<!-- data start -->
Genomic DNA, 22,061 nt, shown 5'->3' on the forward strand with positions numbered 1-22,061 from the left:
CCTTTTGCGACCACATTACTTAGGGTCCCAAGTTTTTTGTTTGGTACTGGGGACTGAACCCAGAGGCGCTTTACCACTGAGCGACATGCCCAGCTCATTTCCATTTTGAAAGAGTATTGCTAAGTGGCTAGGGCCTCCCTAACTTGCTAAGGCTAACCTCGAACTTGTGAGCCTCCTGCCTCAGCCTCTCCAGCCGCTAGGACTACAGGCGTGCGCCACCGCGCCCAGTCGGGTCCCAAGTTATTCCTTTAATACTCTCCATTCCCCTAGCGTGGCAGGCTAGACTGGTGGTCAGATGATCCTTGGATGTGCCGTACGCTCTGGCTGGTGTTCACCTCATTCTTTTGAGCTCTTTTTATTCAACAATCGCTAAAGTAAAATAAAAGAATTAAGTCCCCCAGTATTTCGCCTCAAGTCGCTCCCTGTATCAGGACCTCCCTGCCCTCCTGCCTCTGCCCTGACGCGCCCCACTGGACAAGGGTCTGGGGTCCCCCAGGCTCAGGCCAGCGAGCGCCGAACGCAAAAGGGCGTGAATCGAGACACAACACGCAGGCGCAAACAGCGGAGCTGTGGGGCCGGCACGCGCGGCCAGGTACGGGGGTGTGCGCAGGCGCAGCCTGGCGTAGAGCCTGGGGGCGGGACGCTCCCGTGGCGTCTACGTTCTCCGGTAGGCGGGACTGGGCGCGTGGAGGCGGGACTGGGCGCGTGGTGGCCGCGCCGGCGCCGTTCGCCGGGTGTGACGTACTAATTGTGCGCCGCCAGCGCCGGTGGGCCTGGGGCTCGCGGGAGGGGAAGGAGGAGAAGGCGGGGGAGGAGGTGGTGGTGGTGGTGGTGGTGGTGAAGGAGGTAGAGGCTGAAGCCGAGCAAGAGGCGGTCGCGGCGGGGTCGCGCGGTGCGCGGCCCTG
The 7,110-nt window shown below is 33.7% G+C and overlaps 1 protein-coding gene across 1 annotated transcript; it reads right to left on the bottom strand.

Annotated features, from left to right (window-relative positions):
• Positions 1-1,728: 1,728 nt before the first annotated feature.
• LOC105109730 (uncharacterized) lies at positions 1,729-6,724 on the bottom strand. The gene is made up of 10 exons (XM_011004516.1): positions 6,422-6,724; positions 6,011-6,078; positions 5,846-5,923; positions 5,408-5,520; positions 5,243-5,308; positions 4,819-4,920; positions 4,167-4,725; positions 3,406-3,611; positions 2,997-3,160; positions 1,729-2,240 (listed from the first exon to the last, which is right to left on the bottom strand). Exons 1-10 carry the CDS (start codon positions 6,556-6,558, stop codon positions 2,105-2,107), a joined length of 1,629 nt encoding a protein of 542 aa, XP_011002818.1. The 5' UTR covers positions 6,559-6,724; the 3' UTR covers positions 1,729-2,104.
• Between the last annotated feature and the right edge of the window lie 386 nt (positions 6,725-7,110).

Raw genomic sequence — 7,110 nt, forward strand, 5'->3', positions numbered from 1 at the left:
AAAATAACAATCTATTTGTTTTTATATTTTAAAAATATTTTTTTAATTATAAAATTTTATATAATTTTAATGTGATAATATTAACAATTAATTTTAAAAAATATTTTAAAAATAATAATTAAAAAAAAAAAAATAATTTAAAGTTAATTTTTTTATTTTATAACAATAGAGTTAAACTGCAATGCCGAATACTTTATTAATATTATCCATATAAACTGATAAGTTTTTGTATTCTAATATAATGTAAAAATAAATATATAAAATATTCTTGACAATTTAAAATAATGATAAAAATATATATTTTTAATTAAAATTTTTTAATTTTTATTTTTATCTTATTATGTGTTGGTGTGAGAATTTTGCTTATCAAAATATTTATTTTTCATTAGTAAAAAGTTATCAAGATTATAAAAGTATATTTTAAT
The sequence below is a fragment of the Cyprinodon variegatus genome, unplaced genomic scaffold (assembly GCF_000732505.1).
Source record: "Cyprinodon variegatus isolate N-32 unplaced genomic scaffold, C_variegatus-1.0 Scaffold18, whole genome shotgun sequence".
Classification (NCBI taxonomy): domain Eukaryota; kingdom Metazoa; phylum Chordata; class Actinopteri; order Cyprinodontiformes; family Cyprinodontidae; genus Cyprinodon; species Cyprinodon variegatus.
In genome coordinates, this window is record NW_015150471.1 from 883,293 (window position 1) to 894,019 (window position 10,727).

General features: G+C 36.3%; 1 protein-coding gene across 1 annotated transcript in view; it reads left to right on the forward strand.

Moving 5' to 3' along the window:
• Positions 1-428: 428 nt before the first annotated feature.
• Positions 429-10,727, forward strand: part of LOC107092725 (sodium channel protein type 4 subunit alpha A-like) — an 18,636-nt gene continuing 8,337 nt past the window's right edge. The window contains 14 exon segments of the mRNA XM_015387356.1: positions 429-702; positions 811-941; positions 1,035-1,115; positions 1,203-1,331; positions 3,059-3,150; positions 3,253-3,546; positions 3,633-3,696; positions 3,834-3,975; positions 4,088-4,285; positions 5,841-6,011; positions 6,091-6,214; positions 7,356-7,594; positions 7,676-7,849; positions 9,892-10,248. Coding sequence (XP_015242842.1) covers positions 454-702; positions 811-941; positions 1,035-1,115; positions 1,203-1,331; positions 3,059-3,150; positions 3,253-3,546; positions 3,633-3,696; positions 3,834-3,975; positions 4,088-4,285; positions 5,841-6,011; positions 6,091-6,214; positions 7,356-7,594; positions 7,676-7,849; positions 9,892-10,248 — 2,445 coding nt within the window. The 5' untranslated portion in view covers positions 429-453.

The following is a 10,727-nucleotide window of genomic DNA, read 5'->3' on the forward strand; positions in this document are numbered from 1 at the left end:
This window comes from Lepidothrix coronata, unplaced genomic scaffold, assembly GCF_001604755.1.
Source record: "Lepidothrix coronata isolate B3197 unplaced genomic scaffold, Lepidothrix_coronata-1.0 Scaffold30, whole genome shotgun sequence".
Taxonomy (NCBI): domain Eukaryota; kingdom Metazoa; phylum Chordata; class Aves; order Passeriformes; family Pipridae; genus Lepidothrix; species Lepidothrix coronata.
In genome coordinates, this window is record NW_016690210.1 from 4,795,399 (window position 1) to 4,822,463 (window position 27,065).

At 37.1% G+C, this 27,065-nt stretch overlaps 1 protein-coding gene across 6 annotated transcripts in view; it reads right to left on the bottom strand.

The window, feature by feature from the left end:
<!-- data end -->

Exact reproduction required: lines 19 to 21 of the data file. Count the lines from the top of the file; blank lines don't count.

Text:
This window comes from Lepidothrix coronata, unplaced genomic scaffold, assembly GCF_001604755.1.
Source record: "Lepidothrix coronata isolate B3197 unplaced genomic scaffold, Lepidothrix_coronata-1.0 Scaffold30, whole genome shotgun sequence".
Taxonomy (NCBI): domain Eukaryota; kingdom Metazoa; phylum Chordata; class Aves; order Passeriformes; family Pipridae; genus Lepidothrix; species Lepidothrix coronata.